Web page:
Psychological Services Bureau, Inc.
TEST TAKING TIPS
…but first, you are probably wondering why you are being asked to take a test. The use of psychological tests in the selection process is intended to be as useful and beneficial to you as to the institution to which are seeking admission. Your abilities and talents will not be properly and fully utilized if you find yourself in a program for which you may be reasonably well-suited, but one that does not make full use of your unique abilities and talents. Then, too, your education, training, and experience may not be compatible with that required by a specific program, but quite harmonious with many other education programs or vocations. Tests are designed to assist in selecting and placing you in situations where you can make maximum use of your resources. The results obtained from psychological tests may be used as a tool or device to help you determine your unique, individual potential. Your acceptance and positive utilization of this information can lead to a happy, productive, and satisfying training, and subsequent, work experience.
1. The lack of adequate rest the night before will effect test-taking efficiency.
2. You should report illness, excessive fatigue, or any other conditions that would be a hindrance, to the test administrator prior to beginning the test.
3. Try to relax, too much worry and anxiety is neither necessary nor helpful.
4. Mobilize your self-confidence…be positive…your attitude is important.
5. Take care of any personal needs before the testing begins.
1. Listen carefully to the oral directions that are given to you.
2. Read the “General Instructions” carefully and follow them exactly.
3. The directions are quite simple and should be read quickly. Make sure that you understand the instructions given on how to complete each part of the examination.
4. Plan for maximum use of the time allotted for each part of the examination. Read the questions carefully. Work rapidly, answer as many questions as possible during the allotted time.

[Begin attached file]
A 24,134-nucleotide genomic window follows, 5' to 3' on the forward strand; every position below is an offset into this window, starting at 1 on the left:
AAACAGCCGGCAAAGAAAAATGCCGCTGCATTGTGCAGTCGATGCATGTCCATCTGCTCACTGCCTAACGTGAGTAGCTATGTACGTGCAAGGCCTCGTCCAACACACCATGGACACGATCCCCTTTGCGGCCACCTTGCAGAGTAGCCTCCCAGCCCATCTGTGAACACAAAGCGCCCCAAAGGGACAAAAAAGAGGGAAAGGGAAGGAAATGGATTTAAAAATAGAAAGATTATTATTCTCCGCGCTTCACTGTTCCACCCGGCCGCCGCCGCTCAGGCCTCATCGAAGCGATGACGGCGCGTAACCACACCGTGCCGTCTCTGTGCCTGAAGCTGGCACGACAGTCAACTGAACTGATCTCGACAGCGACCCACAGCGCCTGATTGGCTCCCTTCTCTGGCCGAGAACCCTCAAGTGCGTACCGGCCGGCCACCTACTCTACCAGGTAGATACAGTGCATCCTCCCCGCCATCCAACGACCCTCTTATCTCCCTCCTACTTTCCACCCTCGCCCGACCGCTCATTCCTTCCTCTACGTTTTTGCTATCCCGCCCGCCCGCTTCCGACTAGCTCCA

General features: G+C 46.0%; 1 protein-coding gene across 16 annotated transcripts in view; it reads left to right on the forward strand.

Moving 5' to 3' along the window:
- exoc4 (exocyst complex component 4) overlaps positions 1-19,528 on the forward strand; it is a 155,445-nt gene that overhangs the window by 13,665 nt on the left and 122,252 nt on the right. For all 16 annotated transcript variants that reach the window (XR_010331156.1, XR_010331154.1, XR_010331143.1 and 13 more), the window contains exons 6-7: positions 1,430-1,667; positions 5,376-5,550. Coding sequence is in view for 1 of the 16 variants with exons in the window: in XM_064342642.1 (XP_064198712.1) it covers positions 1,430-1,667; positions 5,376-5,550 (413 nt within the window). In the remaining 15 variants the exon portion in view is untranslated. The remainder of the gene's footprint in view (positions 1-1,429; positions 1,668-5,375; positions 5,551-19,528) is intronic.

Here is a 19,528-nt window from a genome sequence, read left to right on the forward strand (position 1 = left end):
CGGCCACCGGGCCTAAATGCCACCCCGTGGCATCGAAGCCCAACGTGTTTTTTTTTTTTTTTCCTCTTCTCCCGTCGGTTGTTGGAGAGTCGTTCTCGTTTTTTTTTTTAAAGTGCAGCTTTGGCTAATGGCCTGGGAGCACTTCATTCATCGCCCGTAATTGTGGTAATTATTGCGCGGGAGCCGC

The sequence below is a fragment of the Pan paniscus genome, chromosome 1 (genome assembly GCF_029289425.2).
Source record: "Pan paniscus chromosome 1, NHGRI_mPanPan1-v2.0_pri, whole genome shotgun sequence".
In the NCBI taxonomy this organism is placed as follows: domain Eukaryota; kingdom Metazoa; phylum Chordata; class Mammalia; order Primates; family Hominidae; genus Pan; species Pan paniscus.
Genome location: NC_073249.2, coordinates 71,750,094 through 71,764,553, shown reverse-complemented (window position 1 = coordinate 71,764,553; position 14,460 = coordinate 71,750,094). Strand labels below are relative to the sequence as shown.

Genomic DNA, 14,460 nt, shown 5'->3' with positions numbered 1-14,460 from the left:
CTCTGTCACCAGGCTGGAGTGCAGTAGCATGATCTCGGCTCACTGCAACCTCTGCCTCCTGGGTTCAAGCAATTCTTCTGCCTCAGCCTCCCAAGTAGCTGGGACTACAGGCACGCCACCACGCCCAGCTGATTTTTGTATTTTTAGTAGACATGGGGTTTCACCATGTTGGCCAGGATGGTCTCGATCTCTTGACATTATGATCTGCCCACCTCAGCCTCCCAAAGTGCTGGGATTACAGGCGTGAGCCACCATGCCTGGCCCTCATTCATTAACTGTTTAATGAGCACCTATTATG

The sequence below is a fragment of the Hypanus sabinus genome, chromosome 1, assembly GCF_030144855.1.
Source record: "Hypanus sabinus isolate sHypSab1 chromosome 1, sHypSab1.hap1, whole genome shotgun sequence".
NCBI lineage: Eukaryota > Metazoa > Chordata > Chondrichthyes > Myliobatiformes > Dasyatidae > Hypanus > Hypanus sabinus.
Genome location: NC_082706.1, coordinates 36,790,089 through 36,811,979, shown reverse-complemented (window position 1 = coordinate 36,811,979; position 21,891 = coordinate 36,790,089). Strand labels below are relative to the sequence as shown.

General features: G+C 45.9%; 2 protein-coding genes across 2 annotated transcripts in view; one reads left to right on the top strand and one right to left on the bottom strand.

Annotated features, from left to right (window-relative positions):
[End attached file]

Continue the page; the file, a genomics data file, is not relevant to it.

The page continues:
5. There is no penalty for skipping a question. While the test questions are arranged in order of difficulty, you may find some of the earlier questions more difficult for you than some later ones. Do not waste time puzzling over a difficult question. If there is time left, you may go back, within the same section of the test, and finish any questions.
6. Indiscriminate guessing does not pay off. An educated, reasoned guess may be worthwhile, however, random guessing is not recommended.
7. If you change an answer to a question, be sure the change is justified.
(This is a reprint from the Psychological Services Bureau, Inc. handout.)
Math Competency Testing
This is a screening test to identify basic math skills. The test includes addition, subtraction, multiplication and division of whole numbers, fractions and decimals plus working with percentages. This test identifies persons needing additional math instruction.
Description of Pre-Entrance Test
The Psychological Services Bureau Pre-Entrance Examination is designed to measure life learning as appropriate to the field of nursing. Generally, this is considered to be the kind of test that does not require specific study before completing it. The segments of the test include vocabulary, spelling, arithmetic, comparison of shapes, natural sciences (which is very general and also very broad), reading and comprehension, and vocational opinions “nursing”. Your test is sent out for correction and results are returned to the school within 10-14 days with the score you achieved, and a comparison of your results to others who have taken the test.
To help you prepare you for the examination, a book is available online through Amazon.com. The title is Nursing School & Allied Health Entrance Exam by Marion Gooding. The ISBN for this title is 0768918391.